Hi there Intriguer. Half of Sweden is covered in forest. Half of all the world's lakes are in Canada. And half of our readers don't know we have a podcast coming out every Monday, Wednesday, and Friday! Hosted by our very own baritone Ethan Plotkin, we alternate between news briefings and long-form interviews with amazing guests.
Check out ‘Intrigue Outloud’ wherever you get your podcasts.
Today’s briefing is a 4.7 min read:
- 🇨🇳 The annual 'two sessions' in China.
- 🤝 An unexpected US-Russia meeting at the G20.
- ➕ Plus: A picture out of this world, how the papers are covering turmoil within the Turkish opposition, and the reason why flamingos don't like you.
- Valentina, Ethan & Jeremy
🗺️ AROUND THE WORLD
- 🇰🇵 North Korea: Kim Jong Un held a series of emergency meetings last week to address North Korea’s spiralling food crisis. North Korea reportedly needs 5.5 million tonnes of grain per year to feed its population, and only produced 4.5 million tonnes last year.
- 🇧🇾 Belarus: Ales Bialiatski, a veteran pro-democracy activist and 2022 Nobel Peace Prize winner, was sentenced to ten years in jail on Friday on financial fraud charges. Analysts say Bialiastki’s trial was a sham.
- 🇰🇭 Cambodia: Not to be outdone, a court sentenced Cambodia’s main opposition figure, Kem Sokha, to 27 years of house arrest for treason on Friday. Prosecutors accused him of soliciting foreign help to overthrow the government.
- 🇦🇷 Argentina: The government has appealed to the UK to restart negotiations over the Falkland Islands which have been on hold since 2016. Las Islas Malvinas, as they are known in Argentina, have been under British control since 1833.
- 🇮🇷 Iran: The Director-General of the UN’s nuclear watchdog, Rafael Grossi, travelled to Iran on Friday, days after his inspectors discovered uranium that was enriched almost to levels required to build a nuclear weapon. Iran denies it has any such ambitions.
🇨🇳 CHINA | TWO SESSIONS
Ain't no party like a Communist Party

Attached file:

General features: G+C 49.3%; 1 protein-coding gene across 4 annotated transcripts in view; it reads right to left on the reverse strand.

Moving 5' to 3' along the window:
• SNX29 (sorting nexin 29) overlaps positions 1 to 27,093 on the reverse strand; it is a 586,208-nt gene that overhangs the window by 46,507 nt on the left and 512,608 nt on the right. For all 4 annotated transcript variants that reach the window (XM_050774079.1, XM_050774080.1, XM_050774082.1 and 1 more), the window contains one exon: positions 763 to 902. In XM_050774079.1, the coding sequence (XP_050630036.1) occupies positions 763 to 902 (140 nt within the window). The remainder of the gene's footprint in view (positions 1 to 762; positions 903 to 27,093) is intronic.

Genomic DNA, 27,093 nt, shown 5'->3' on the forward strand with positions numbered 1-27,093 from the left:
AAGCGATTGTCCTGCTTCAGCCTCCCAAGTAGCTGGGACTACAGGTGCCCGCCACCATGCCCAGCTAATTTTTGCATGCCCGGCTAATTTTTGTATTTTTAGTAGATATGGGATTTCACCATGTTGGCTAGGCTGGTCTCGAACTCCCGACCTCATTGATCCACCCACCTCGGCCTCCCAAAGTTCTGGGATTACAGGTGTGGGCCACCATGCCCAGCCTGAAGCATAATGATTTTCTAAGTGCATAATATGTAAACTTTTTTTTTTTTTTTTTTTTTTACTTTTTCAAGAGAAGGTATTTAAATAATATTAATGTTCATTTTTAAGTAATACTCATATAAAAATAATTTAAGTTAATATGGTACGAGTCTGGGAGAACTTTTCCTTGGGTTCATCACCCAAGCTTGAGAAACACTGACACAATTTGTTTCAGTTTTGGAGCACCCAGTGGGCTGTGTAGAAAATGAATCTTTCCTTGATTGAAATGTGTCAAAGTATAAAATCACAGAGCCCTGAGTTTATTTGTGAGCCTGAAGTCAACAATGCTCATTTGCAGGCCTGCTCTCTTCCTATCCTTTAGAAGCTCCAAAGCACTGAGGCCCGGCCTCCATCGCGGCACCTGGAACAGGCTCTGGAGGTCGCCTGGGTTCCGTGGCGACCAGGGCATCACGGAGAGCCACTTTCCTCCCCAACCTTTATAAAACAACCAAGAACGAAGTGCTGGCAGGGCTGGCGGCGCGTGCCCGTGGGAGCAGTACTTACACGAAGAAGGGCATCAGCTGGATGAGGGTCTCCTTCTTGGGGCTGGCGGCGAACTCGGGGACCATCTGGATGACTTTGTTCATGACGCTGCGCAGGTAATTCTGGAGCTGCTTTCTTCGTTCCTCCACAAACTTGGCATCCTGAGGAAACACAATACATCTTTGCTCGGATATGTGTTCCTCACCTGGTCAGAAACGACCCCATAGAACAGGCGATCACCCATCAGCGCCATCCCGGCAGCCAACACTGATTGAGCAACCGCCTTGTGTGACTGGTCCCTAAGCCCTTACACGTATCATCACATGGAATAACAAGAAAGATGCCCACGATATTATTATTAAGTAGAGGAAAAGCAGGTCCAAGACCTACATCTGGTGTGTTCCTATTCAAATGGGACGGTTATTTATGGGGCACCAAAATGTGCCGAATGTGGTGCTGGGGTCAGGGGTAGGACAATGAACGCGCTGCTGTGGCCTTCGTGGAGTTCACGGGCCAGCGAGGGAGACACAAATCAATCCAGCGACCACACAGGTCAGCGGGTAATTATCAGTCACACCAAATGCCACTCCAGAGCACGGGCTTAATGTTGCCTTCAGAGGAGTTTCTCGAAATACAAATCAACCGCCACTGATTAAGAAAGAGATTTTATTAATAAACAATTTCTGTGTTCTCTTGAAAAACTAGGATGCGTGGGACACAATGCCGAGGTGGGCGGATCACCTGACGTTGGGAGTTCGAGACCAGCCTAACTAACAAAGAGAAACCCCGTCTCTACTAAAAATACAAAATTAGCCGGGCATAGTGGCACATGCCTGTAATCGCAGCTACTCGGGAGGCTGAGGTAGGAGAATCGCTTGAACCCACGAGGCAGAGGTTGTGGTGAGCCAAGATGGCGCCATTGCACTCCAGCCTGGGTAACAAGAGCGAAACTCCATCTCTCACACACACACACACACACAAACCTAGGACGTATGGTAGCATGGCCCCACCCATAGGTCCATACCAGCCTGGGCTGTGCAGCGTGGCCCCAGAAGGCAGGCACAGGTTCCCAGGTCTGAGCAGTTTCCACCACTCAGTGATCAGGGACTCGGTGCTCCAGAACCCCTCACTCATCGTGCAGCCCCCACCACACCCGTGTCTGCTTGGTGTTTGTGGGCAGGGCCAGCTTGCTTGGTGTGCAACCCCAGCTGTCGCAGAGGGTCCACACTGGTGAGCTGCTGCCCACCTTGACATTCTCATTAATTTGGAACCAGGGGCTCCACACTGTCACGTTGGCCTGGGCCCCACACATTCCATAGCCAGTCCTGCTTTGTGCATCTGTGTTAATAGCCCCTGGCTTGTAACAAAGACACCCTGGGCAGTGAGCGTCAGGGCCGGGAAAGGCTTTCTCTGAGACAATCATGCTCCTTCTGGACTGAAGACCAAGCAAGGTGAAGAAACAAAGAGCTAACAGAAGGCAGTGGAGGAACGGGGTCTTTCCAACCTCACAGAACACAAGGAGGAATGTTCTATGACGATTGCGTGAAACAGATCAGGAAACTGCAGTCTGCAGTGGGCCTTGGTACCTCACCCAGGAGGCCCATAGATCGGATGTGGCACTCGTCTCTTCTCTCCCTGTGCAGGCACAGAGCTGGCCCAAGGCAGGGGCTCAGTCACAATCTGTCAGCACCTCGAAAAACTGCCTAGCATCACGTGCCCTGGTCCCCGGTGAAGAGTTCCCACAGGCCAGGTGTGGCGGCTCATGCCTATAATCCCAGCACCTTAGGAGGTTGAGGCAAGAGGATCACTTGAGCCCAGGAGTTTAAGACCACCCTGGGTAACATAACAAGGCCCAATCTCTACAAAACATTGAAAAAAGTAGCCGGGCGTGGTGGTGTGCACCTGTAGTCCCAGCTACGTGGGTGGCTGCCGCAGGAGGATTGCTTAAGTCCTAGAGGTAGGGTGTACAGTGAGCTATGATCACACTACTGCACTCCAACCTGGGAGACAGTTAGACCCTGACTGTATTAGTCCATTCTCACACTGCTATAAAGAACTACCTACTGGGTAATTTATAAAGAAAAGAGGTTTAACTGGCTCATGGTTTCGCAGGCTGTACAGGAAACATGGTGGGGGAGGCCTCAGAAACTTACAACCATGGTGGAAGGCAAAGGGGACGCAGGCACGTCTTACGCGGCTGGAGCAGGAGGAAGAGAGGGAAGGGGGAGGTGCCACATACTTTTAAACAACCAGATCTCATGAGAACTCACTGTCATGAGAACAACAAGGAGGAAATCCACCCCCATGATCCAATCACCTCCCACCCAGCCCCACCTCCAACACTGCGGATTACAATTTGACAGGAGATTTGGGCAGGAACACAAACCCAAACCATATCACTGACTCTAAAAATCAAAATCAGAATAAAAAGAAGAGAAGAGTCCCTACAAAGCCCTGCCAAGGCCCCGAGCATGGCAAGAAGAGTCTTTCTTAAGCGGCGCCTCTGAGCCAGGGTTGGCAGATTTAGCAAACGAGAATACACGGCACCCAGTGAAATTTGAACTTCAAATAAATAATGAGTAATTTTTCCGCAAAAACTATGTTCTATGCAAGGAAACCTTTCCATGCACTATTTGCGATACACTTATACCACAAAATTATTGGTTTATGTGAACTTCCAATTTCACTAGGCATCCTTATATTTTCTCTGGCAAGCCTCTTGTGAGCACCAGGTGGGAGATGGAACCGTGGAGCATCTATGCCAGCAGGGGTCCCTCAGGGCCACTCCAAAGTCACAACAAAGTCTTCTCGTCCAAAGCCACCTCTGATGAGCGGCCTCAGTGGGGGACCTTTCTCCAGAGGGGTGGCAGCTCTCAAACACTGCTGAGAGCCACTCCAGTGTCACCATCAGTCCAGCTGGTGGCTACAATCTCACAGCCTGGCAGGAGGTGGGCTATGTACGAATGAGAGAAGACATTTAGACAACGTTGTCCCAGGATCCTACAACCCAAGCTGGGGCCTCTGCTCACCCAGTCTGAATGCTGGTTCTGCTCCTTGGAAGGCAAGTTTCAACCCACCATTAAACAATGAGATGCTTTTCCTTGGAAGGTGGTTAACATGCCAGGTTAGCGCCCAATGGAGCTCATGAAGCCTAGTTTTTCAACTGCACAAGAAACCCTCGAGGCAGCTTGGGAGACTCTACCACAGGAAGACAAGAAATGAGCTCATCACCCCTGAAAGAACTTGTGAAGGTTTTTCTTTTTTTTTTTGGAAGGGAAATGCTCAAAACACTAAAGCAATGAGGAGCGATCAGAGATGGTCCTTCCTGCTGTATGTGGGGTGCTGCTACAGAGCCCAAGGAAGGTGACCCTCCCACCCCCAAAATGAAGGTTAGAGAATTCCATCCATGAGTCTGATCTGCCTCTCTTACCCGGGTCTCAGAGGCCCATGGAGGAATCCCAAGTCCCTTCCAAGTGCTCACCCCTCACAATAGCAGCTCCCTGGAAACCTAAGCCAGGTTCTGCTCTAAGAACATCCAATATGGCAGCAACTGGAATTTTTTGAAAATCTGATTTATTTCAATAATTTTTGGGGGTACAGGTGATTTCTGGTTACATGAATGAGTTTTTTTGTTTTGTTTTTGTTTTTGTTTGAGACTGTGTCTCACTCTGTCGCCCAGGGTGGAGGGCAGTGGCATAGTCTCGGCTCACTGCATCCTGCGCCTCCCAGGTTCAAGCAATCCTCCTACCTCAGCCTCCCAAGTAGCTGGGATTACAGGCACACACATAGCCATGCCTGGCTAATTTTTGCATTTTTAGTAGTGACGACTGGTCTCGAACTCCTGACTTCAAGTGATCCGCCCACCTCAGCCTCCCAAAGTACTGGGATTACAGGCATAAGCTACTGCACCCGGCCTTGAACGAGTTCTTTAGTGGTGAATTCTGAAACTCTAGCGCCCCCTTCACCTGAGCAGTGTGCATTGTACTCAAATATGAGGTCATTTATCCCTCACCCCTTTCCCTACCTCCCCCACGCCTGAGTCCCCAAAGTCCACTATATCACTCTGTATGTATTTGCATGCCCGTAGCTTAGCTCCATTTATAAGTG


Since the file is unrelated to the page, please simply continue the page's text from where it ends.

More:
Briefly: China's annual 'two sessions' kicked off in Beijing over the weekend. It's a rubber-stamping exercise, but still offers insights into China's trajectory and President Xi's priorities.
The National People's Congress (NPC) is the country's equivalent of a parliament, but its members are appointed (not elected) and it formalises decisions that've already been made.
Meanwhile, the Chinese People’s Political Consultative Conference (CPPCC) is more of an advisory body. It has no real power, but observers watch it for clues of emerging issues in China.
Some of the ‘two sessions’ outcomes are already clear: China has set a 5% GDP growth target for 2023, and Xi Jinping’s unprecedented third term will be ratified. The real tea this year involves key personnel appointments, which will further entrench Xi’s allies in top posts and cement the Communist Party’s control over the private sector.
Intrigue’s take: Watching the 'two sessions' is like watching the Harlem Globetrotters play the Washington Generals: the result is never in doubt, but they sure put on a hell of a show (if you’re a China nerd).
Xi Jinping’s almost total control of Chinese politics will steal the headlines, but it could be a double-edged sword: much harder to blame party officials for mistakes when you’re the one who handpicked them. Still, Xi seems to be enjoying the perks of power... like getting one more cup of tea than everyone else.